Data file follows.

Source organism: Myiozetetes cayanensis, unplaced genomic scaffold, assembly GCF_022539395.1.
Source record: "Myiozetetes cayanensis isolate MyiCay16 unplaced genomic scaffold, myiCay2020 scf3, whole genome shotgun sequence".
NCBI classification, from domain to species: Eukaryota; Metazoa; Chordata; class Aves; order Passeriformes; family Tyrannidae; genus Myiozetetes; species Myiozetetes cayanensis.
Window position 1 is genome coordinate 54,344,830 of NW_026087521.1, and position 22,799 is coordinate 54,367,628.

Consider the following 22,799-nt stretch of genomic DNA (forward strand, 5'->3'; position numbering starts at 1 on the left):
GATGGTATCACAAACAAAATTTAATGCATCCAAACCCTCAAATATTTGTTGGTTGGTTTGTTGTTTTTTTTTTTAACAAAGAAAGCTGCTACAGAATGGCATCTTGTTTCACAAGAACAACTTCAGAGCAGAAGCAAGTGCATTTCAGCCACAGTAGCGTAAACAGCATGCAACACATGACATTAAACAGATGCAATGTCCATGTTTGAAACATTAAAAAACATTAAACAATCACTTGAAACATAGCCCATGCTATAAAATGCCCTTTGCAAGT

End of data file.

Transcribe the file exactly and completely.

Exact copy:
Source organism: Myiozetetes cayanensis, unplaced genomic scaffold, assembly GCF_022539395.1.
Source record: "Myiozetetes cayanensis isolate MyiCay16 unplaced genomic scaffold, myiCay2020 scf3, whole genome shotgun sequence".
NCBI classification, from domain to species: Eukaryota; Metazoa; Chordata; class Aves; order Passeriformes; family Tyrannidae; genus Myiozetetes; species Myiozetetes cayanensis.
Window position 1 is genome coordinate 54,344,830 of NW_026087521.1, and position 22,799 is coordinate 54,367,628.

Consider the following 22,799-nt stretch of genomic DNA (forward strand, 5'->3'; position numbering starts at 1 on the left):
GATGGTATCACAAACAAAATTTAATGCATCCAAACCCTCAAATATTTGTTGGTTGGTTTGTTGTTTTTTTTTTTAACAAAGAAAGCTGCTACAGAATGGCATCTTGTTTCACAAGAACAACTTCAGAGCAGAAGCAAGTGCATTTCAGCCACAGTAGCGTAAACAGCATGCAACACATGACATTAAACAGATGCAATGTCCATGTTTGAAACATTAAAAAACATTAAACAATCACTTGAAACATAGCCCATGCTATAAAATGCCCTTTGCAAGT